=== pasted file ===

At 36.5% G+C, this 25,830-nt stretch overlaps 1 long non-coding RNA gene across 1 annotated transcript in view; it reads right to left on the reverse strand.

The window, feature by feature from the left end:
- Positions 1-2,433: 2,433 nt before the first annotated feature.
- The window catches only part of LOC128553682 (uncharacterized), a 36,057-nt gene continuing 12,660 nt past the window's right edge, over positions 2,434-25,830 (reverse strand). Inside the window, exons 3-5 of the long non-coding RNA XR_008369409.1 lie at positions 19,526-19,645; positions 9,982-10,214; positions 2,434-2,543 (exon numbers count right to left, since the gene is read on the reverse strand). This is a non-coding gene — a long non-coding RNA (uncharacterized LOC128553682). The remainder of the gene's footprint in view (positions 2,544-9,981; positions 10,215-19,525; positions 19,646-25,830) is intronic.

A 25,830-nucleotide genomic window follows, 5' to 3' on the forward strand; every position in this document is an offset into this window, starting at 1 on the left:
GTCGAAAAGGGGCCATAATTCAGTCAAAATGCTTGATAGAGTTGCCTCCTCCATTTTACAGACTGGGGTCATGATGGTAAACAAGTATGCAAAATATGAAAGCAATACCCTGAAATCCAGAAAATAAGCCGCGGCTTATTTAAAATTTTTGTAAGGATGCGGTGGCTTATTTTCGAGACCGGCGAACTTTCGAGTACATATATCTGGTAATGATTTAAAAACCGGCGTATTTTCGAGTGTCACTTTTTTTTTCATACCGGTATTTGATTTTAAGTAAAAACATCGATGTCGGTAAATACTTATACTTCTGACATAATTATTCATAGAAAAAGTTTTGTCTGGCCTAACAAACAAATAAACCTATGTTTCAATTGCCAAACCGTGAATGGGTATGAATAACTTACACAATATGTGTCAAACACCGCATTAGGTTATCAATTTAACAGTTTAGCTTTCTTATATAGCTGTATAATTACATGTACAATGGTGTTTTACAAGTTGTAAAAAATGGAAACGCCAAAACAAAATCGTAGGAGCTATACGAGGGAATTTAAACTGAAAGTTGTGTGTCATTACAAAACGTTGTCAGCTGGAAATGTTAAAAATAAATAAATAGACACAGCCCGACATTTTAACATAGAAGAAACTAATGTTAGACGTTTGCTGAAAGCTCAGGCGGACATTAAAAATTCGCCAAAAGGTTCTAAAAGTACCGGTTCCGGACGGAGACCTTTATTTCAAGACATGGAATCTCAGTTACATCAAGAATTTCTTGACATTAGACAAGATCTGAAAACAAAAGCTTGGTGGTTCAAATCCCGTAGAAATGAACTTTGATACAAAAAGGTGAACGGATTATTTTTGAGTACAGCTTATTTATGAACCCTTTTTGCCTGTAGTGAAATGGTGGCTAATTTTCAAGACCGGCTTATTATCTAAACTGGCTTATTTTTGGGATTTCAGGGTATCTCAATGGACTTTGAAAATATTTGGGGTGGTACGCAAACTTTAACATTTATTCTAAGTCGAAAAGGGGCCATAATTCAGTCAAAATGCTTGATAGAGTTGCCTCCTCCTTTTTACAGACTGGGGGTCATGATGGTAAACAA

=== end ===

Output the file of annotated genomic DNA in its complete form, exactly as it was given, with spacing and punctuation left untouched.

At 36.5% G+C, this 25,830-nt stretch overlaps 1 long non-coding RNA gene across 1 annotated transcript in view; it reads right to left on the reverse strand.

The window, feature by feature from the left end:
- Positions 1-2,433: 2,433 nt before the first annotated feature.
- The window catches only part of LOC128553682 (uncharacterized), a 36,057-nt gene continuing 12,660 nt past the window's right edge, over positions 2,434-25,830 (reverse strand). Inside the window, exons 3-5 of the long non-coding RNA XR_008369409.1 lie at positions 19,526-19,645; positions 9,982-10,214; positions 2,434-2,543 (exon numbers count right to left, since the gene is read on the reverse strand). This is a non-coding gene — a long non-coding RNA (uncharacterized LOC128553682). The remainder of the gene's footprint in view (positions 2,544-9,981; positions 10,215-19,525; positions 19,646-25,830) is intronic.

A 25,830-nucleotide genomic window follows, 5' to 3' on the forward strand; every position in this document is an offset into this window, starting at 1 on the left:
GTCGAAAAGGGGCCATAATTCAGTCAAAATGCTTGATAGAGTTGCCTCCTCCATTTTACAGACTGGGGTCATGATGGTAAACAAGTATGCAAAATATGAAAGCAATACCCTGAAATCCAGAAAATAAGCCGCGGCTTATTTAAAATTTTTGTAAGGATGCGGTGGCTTATTTTCGAGACCGGCGAACTTTCGAGTACATATATCTGGTAATGATTTAAAAACCGGCGTATTTTCGAGTGTCACTTTTTTTTTCATACCGGTATTTGATTTTAAGTAAAAACATCGATGTCGGTAAATACTTATACTTCTGACATAATTATTCATAGAAAAAGTTTTGTCTGGCCTAACAAACAAATAAACCTATGTTTCAATTGCCAAACCGTGAATGGGTATGAATAACTTACACAATATGTGTCAAACACCGCATTAGGTTATCAATTTAACAGTTTAGCTTTCTTATATAGCTGTATAATTACATGTACAATGGTGTTTTACAAGTTGTAAAAAATGGAAACGCCAAAACAAAATCGTAGGAGCTATACGAGGGAATTTAAACTGAAAGTTGTGTGTCATTACAAAACGTTGTCAGCTGGAAATGTTAAAAATAAATAAATAGACACAGCCCGACATTTTAACATAGAAGAAACTAATGTTAGACGTTTGCTGAAAGCTCAGGCGGACATTAAAAATTCGCCAAAAGGTTCTAAAAGTACCGGTTCCGGACGGAGACCTTTATTTCAAGACATGGAATCTCAGTTACATCAAGAATTTCTTGACATTAGACAAGATCTGAAAACAAAAGCTTGGTGGTTCAAATCCCGTAGAAATGAACTTTGATACAAAAAGGTGAACGGATTATTTTTGAGTACAGCTTATTTATGAACCCTTTTTGCCTGTAGTGAAATGGTGGCTAATTTTCAAGACCGGCTTATTATCTAAACTGGCTTATTTTTGGGATTTCAGGGTATCTCAATGGACTTTGAAAATATTTGGGGTGGTACGCAAACTTTAACATTTATTCTAAGTCGAAAAGGGGCCATAATTCAGTCAAAATGCTTGATAGAGTTGCCTCCTCCTTTTTACAGACTGGGGGTCATGATGGTAAACAA